Mountain Bike Cockpit Setup For Better Handling, Bike Industry Slowly Catching On! (Lucky You!)

If you are in the market for a new mountain bike you are luckier than ever! Over the years it as been amazing how slow the mountain bike industry has been to leave tradition and embrace new ideas on how to make a mountain bike handle better. We have been pushing for change, especially in the mountain bike cockpit set up department (longer frames, shorter stems, wider bars, slacker head angles and dropper posts) since those products were developed and finally all those things are mainstream! This is great news for you as rider, you now have bikes that are much more fun to ride and safer right from the factory!

Few things are as important on a mountain bike as the length of your stem and width of your bars. Your “Mountain Bike Cockpit” is your control center and we have been stressing wide bars and short stems since the beginning of BetterRide in 1999. The resistance from bike manufacturers and riders stuck in “traditional” bike design was amazing and it has taken years for riders and the industry to catch on.  Just a few years ago bikes with 110mm stems were standard and riders said we were nuts running 50 and 60 mm stems. Now we run 35-50 mm stems and they give us so much control that a 60 mm stem feels a little long! Wide bars were once 28 inches wide, now we ride 29-32″ wide bars for even more control. See this article from 2010 on why wide bars and a short stem give you more control, the stem lengths and bar heights now seem a little dated:

The crew at All Mountain Cyclery putting a 50 mm stem and 780 mm bars on a XC Race bike!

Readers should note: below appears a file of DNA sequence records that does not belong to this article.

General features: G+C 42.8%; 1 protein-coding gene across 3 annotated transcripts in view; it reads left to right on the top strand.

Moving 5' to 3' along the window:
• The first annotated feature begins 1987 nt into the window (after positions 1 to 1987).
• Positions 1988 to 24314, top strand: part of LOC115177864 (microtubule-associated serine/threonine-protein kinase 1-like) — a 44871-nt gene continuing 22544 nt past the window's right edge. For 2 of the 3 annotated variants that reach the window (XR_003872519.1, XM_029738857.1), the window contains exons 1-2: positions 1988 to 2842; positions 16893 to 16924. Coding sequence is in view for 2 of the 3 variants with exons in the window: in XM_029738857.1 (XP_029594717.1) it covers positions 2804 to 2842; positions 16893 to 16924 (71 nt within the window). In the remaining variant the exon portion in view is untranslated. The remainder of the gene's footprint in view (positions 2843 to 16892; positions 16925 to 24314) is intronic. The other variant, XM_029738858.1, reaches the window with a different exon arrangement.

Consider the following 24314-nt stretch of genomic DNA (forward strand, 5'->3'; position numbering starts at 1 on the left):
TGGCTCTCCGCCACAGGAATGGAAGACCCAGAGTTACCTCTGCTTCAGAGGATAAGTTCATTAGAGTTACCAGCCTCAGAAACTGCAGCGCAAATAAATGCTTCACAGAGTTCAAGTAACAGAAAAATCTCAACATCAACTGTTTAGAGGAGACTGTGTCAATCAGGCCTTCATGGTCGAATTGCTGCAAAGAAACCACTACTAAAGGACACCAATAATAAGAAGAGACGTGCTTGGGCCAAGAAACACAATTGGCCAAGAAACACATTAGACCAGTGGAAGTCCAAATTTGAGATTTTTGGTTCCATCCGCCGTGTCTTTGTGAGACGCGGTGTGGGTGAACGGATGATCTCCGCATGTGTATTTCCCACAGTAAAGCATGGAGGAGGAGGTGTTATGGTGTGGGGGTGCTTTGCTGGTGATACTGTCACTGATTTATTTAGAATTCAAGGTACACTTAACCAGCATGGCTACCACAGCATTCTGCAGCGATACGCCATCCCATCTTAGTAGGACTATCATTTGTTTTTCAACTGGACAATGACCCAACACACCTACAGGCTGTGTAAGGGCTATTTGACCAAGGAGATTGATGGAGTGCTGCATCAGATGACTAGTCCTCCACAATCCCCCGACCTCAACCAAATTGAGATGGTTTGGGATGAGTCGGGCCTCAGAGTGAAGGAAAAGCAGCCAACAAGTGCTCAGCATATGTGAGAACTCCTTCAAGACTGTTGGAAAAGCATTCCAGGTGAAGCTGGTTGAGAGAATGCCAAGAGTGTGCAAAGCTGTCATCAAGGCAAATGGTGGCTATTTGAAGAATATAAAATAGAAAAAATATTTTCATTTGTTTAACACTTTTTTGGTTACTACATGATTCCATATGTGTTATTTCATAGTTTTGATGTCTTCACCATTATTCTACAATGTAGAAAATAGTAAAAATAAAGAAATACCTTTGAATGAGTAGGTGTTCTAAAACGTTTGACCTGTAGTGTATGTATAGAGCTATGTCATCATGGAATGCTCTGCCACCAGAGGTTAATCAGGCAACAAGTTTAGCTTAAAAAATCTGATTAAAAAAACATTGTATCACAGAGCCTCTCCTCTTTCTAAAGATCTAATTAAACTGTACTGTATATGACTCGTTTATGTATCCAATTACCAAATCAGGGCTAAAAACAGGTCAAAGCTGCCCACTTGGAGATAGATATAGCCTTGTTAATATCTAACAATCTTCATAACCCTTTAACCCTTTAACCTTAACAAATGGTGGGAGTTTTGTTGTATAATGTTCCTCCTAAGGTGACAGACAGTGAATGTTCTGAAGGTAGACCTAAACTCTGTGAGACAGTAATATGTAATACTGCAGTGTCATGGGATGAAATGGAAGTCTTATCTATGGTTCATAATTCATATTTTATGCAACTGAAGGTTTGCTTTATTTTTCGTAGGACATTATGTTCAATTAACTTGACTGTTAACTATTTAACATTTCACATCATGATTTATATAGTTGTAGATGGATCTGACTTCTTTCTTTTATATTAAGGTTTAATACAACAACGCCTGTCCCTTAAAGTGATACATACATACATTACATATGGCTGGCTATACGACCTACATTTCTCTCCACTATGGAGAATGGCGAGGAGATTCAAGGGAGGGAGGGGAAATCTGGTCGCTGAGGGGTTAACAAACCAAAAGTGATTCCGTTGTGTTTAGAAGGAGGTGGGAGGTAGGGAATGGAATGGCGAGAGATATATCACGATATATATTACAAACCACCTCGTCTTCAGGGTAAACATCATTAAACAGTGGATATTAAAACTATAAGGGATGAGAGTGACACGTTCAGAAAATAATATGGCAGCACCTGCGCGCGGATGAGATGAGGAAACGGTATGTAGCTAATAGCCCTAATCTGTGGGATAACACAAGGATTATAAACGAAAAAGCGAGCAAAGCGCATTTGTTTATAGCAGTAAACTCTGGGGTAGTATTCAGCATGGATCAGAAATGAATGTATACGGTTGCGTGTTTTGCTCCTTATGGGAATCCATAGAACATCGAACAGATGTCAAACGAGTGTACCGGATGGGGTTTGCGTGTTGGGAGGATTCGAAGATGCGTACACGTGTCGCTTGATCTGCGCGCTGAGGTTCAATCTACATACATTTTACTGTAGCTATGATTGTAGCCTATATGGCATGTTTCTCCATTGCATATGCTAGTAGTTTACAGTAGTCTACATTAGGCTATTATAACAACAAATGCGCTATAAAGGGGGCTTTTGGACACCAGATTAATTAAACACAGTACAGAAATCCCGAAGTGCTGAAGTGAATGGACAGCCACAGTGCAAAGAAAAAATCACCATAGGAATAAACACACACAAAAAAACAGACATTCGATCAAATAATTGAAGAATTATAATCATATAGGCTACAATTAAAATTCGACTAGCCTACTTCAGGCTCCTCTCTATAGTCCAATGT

The crew at All Mountain Cyclery putting a 50 mm stem and 780 mm bars on a XC Race bike!

Taller bikes (29″ and 27.5″ tires and longer travel suspensions) have also changed our bar height guidelines to having the bars 1″ higher than the seat (at full climbing height) to 3″ lower than the seat (height is a big factor here, taller people tend to have a bigger drop from their seat to the bars while shorter riders often can only get the bars down to 1″ higher than the seat.

Saddle height is important too as it needs to be at the optimum height for power when climbing yet the heck out of the way when descending (so you can stand in a centered, balanced and neutral position). This is a common formula for road racers: Saddle height (cm) = inseam (cm) x 0.883 This is measured from the center of the bottom bracket to the low point of the top of your saddle. For mountain biking lower your saddle a little from this number, 10-16mm lower makes you feel much less “tippy”.

Then buy a “dropper post” so you get the seat out of the way almost instantly when descending! Gravity Dropper was the first company to make “dropper posts” and boy, the resistance we got from our students, “it weighs too much”, “I don’t want/need another gadget”, “I’ll never use it”, etc. Now, Gravity Dropper is just one of 10 companies that make dropper posts because they work! Even Thompson is making one and stud cross country racers like Erica Tingey are using them!